Before I left on this trip, my father asked me at least a dozen times, "Why in God's name would you want to do something so stupid?"
I'm pretty sure the question was rhetorical. He says that every time I do anything he perceives as "too dangerous" -- such as driving through Chicago during rush hour, horseback riding, or eating sushi.
But this time I think it's a question worth answering. Why am I travelling around the world to random locations to meet equally random strangers?
There are a couple answers. First of all, experience has taught me the best way to find fascinating stories is not to look for them. It seems like whenever I leave my assignments to chance, fate hands me a story I would have never dreamed of telling otherwise. And even if I did dream it, I would have never had a clue where to find it.
For example, where would you even start looking for a story about the importance of extended family as told through the eyes of a blind man?
Or who would even think to look for a story that pits communism against body-building? Yet those are just two of the stories I discovered earlier this year when, in partnership with NASA, we launched "Everybody in the World Has a Story."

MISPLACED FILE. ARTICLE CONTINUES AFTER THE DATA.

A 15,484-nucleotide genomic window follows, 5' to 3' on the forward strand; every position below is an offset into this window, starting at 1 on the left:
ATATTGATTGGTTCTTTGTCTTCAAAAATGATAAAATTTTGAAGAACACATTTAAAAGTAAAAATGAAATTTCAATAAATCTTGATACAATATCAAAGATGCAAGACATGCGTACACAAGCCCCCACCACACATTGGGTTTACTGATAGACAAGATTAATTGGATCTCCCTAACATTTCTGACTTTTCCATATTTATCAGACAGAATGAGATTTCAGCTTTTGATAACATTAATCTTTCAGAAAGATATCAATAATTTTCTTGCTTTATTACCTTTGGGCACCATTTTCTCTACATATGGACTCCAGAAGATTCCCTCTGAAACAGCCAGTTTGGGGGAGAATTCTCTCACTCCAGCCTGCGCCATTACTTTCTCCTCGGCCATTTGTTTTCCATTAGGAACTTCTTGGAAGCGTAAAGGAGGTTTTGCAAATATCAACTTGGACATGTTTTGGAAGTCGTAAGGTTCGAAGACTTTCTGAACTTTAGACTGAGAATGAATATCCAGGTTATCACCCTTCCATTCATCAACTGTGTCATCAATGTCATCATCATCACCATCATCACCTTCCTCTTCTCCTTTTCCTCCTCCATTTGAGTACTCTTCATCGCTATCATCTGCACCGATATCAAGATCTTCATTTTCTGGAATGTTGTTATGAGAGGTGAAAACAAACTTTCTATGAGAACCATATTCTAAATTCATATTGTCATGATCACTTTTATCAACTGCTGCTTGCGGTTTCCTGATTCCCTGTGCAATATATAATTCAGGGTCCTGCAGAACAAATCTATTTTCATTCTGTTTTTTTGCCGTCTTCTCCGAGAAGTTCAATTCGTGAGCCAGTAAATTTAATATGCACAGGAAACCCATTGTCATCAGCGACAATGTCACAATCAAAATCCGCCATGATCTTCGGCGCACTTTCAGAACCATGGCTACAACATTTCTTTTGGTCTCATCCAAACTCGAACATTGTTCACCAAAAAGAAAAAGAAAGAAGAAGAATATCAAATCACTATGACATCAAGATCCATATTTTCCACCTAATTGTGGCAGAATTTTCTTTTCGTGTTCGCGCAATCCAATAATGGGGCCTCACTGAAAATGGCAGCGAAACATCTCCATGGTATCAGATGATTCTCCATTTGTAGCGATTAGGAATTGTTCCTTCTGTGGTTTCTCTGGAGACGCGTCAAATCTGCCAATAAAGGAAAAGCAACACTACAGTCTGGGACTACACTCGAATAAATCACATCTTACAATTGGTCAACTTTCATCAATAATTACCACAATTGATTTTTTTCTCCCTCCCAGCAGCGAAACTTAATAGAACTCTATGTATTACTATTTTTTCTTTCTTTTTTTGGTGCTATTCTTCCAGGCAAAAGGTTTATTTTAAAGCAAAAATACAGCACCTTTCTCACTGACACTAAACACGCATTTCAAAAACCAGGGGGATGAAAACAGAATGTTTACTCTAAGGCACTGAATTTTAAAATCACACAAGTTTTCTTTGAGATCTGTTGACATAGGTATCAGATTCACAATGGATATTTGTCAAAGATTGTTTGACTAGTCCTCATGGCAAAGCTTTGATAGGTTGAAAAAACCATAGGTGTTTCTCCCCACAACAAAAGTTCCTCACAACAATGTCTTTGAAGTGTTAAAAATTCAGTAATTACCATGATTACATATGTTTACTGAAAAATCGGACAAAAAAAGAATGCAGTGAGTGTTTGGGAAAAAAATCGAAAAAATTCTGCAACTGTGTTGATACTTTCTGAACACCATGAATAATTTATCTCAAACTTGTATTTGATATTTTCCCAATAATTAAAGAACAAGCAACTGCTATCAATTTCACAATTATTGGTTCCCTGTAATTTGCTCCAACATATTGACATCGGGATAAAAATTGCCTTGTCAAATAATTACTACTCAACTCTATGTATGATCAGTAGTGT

If nothing else, picking people at random gives me a guaranteed exclusive. I've yet to run into a single crew from ABC or NBC on any one of these shoots.
But there's also a greater purpose to this project. I think, as Americans, we live in relative isolation -- both literally and figuratively. Most of us don't know a whole lot about the people in other countries, me included.
We may know their history and politics, but what about their fundamental passions and priorities? We may know a country's leader, but what about its regular citizens -- the people you would meet if, hypothetically, you took a few random stabs in the phone book and called them up for coffee? How would their stories compare to ours?
So far I've found more similarities than differences. But our social experiment isn't finished. NASA astronauts in the space station still have 4 more countries for me to visit and fate still has 4 more people for me to profile. As of this writing, I have no idea who we'll meet in Argentina, Australia, China or Indonesia.
As always, I'm a little nervous -- but mostly I'm just really curious and excited for it to begin.
Dad is far less excited. All I can do is encourage him to look at the bright side -- at least I won't be interviewing a horseback-riding sushi chef in Chicago.
Editor's Note: the second round of Steve Hartman's "Everybody in the World Has a Story" picks up Tuesday, September 14. Check back here in Couric and Co. for Steve's travel blogs. The rest of Steve's stories are on his "Assignment America" page.